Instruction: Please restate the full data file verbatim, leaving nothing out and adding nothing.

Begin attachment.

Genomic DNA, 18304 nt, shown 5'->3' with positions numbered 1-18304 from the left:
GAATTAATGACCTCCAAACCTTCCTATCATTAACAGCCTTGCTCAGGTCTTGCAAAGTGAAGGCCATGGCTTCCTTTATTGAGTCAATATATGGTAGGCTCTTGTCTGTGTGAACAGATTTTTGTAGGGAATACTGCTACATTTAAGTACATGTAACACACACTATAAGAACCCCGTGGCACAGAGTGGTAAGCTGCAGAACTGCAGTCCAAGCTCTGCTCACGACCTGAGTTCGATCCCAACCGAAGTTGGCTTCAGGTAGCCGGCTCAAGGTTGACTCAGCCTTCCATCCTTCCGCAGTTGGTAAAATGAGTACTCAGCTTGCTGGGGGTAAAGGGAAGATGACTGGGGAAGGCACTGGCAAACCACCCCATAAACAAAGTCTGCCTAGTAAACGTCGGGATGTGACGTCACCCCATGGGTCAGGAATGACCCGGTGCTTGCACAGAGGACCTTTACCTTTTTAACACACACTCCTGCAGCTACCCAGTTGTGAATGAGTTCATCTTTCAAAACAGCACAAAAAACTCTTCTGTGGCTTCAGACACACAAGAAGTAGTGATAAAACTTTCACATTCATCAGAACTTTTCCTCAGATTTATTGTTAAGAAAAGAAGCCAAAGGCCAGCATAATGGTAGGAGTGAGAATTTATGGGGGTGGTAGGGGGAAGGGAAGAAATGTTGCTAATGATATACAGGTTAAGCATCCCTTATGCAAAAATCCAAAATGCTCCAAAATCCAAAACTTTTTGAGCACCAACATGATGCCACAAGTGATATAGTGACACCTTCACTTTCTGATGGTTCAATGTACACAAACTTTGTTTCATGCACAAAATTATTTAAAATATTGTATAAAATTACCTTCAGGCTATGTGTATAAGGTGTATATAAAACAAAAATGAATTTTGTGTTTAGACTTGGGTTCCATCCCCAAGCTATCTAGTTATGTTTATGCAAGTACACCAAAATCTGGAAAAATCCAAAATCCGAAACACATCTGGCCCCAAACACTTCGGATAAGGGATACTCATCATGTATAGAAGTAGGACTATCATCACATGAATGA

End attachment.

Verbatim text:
Genomic DNA, 18304 nt, shown 5'->3' with positions numbered 1-18304 from the left:
GAATTAATGACCTCCAAACCTTCCTATCATTAACAGCCTTGCTCAGGTCTTGCAAAGTGAAGGCCATGGCTTCCTTTATTGAGTCAATATATGGTAGGCTCTTGTCTGTGTGAACAGATTTTTGTAGGGAATACTGCTACATTTAAGTACATGTAACACACACTATAAGAACCCCGTGGCACAGAGTGGTAAGCTGCAGAACTGCAGTCCAAGCTCTGCTCACGACCTGAGTTCGATCCCAACCGAAGTTGGCTTCAGGTAGCCGGCTCAAGGTTGACTCAGCCTTCCATCCTTCCGCAGTTGGTAAAATGAGTACTCAGCTTGCTGGGGGTAAAGGGAAGATGACTGGGGAAGGCACTGGCAAACCACCCCATAAACAAAGTCTGCCTAGTAAACGTCGGGATGTGACGTCACCCCATGGGTCAGGAATGACCCGGTGCTTGCACAGAGGACCTTTACCTTTTTAACACACACTCCTGCAGCTACCCAGTTGTGAATGAGTTCATCTTTCAAAACAGCACAAAAAACTCTTCTGTGGCTTCAGACACACAAGAAGTAGTGATAAAACTTTCACATTCATCAGAACTTTTCCTCAGATTTATTGTTAAGAAAAGAAGCCAAAGGCCAGCATAATGGTAGGAGTGAGAATTTATGGGGGTGGTAGGGGGAAGGGAAGAAATGTTGCTAATGATATACAGGTTAAGCATCCCTTATGCAAAAATCCAAAATGCTCCAAAATCCAAAACTTTTTGAGCACCAACATGATGCCACAAGTGATATAGTGACACCTTCACTTTCTGATGGTTCAATGTACACAAACTTTGTTTCATGCACAAAATTATTTAAAATATTGTATAAAATTACCTTCAGGCTATGTGTATAAGGTGTATATAAAACAAAAATGAATTTTGTGTTTAGACTTGGGTTCCATCCCCAAGCTATCTAGTTATGTTTATGCAAGTACACCAAAATCTGGAAAAATCCAAAATCCGAAACACATCTGGCCCCAAACACTTCGGATAAGGGATACTCATCATGTATAGAAGTAGGACTATCATCACATGAATGA